The benefits of going paperless

01 November 2013 Barry Pringle, Royal Union Insurance Brokers

Electronic filing, a paperless office, whatever you may call operating and living without paper in your business, is becoming a question we as members of the financial services industry have to contemplate with increasing regularity and even with a sense of urgency.

The Financial Advisory and Intermediary Services (FAIS) Act has become an entrenched part of our lives. Whether we like it, or agree with it, or think it should be different, it is here in its present format and we have to comply with it. Its biggest demand on our time and the way we run our businesses, revolves around the way we deal with our clients, the advice we give to them, the reasons we give that particular advice and the ability to prove to the authorities what advice we have in fact given. The only way to achieve this, is by adequate record keeping.

Advisory capacity

A Financial Adviser is just that, an adviser, a person to whom a client or prospective client relies upon for good sound advice when it comes to the vast array of financial products available to the man in the street. It makes absolute sense, therefore, that we should keep a record of that advice. Nearly all the cases where the FSB has found against an adviser have been where inadequate records have been kept.

So we keep records. And we buy more filing cabinets, more paper, more postage stamps, rent extra space, employ extra staff (because the files need to be managed), pay to archive our files elsewhere to save space, wait for missing files to be located, recall archived files etc. As the filing cabinets increase in numbers, efficiency reduces.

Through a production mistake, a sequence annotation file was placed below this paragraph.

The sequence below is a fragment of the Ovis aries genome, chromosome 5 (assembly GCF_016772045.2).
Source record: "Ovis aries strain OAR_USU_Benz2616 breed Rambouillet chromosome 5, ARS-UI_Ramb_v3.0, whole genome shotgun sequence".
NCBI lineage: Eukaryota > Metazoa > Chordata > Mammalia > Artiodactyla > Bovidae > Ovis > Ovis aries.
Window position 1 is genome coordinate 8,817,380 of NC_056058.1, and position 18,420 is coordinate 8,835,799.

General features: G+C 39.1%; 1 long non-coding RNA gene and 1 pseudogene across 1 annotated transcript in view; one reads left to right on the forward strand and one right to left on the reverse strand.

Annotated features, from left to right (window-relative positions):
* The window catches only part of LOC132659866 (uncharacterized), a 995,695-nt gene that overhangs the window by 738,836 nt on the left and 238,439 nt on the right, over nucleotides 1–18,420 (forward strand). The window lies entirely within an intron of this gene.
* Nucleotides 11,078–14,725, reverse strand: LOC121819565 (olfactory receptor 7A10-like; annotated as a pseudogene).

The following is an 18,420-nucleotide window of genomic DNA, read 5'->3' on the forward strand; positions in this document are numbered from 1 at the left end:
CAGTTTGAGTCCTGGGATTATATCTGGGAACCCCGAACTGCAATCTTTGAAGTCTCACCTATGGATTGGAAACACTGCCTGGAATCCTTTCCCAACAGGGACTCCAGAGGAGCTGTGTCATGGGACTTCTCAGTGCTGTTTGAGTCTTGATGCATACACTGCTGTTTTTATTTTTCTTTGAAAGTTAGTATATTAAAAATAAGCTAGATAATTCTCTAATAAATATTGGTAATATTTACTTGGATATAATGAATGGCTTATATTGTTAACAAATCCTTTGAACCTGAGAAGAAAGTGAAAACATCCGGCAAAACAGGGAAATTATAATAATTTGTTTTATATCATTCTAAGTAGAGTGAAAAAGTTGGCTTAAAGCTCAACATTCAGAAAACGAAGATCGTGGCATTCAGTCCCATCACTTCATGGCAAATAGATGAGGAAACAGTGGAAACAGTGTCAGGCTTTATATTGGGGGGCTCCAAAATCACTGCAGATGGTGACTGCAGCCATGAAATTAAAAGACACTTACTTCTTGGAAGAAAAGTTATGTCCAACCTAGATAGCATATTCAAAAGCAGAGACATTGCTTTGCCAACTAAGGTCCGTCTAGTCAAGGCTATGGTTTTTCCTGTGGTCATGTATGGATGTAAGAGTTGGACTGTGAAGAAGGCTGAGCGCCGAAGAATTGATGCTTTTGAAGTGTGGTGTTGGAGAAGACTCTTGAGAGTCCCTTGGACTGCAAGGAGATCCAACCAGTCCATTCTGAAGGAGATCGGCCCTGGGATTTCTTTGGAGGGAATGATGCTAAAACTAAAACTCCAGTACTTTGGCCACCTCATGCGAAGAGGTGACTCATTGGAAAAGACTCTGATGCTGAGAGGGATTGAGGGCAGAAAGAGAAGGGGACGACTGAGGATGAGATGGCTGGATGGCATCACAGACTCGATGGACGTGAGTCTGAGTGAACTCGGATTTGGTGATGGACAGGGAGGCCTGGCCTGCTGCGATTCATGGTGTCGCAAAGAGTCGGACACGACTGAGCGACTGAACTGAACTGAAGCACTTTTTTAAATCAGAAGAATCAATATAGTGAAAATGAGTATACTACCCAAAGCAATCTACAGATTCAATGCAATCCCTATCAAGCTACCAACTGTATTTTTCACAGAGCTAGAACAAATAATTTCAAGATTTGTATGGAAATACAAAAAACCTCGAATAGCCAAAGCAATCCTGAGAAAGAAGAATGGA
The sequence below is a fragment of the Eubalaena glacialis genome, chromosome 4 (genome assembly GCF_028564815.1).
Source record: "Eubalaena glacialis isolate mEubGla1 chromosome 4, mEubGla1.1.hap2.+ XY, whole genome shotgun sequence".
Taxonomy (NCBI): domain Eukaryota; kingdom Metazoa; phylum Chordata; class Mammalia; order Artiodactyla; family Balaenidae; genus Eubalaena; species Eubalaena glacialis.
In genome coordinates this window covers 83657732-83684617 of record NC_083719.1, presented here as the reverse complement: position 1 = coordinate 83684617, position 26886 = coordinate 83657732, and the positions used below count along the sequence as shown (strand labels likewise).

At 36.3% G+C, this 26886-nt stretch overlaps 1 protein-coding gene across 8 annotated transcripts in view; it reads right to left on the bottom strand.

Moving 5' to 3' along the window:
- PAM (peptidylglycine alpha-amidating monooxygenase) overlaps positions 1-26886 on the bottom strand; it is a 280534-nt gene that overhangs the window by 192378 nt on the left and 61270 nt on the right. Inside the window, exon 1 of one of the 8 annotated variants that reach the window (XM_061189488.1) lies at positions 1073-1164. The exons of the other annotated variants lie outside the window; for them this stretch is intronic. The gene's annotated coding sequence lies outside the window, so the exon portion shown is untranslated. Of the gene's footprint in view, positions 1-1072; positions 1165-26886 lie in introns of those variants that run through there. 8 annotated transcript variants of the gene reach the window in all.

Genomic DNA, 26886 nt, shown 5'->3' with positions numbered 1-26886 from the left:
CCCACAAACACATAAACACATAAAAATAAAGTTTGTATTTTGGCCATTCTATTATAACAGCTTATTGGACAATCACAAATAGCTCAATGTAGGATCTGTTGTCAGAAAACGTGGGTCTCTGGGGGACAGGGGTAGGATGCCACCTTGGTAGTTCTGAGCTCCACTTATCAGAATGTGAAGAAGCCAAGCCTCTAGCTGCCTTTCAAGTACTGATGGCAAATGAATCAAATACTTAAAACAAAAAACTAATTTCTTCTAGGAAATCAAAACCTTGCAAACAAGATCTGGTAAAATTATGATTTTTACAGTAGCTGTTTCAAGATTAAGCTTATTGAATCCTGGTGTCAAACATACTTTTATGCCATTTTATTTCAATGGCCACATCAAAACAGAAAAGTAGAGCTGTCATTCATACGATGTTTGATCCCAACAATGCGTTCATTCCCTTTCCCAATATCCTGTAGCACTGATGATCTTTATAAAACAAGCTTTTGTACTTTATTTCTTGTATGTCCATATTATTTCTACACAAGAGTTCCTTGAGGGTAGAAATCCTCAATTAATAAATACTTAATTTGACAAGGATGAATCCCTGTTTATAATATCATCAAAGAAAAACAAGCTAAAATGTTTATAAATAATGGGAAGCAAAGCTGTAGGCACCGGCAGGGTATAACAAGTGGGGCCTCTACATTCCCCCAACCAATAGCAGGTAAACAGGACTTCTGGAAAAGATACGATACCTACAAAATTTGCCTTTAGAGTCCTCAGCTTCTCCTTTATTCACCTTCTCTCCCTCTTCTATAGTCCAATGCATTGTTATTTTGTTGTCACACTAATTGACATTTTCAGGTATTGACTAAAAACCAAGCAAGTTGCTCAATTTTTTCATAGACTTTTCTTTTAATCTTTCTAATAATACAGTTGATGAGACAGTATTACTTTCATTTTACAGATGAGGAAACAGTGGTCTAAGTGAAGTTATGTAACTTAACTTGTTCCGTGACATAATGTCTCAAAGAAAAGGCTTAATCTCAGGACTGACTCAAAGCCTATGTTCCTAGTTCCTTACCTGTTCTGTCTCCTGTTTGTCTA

The answer is, without a doubt the paperless office. To be completely paperless, you need to have all files, HR files, finance files, admin files, sales brochures, specimen policy wordings, proposal/application/claim forms, in fact any paper you may have in your office stored electronically.

Regulatory compliance

This requires careful planning and investigation before moving ahead. In order to have a paperless office, you need to comply with a variety of legislation, and very few systems out there comply with all aspects.
You need to consider the requirements of the FAIS Act, the SARS Act, the Tax Administration Act and the new Companies Act. ‘The cloud’ or ‘on the web’ are fashionable buzz words at the moment. But beware, your system may not be as good as you believe it to be. In terms of Section 30(1) b of the Tax Administration Act, records retained in electronic format must be kept and maintained at a place physically located in South Africa. You can, if you have the time and your system meets their requirements, apply to a senior SARS official for authorisation to store your records outside South Africa.

Defeating the purpose

It is of no use having a paperless system that is linked to your policy management software if it cannot handle HR and financial files as well. If it does not, you will not have a paperless office. You need to consider how effective the system is at retrieving documents, how easy the system is to use, what additional training your staff will need, security of the database and backups. Having decided to do away with paper files, how portable will your new electronic files be? Will you be able to take your file with you when you need to visit a client?

The biggest contributor to poor filing and record keeping is speed of filing. We are all busy and we mean to do the record keeping, but if the system is too cumbersome, we don’t do it. If records are simple and quick to produce and retrieve, filing is more likely to be efficient.

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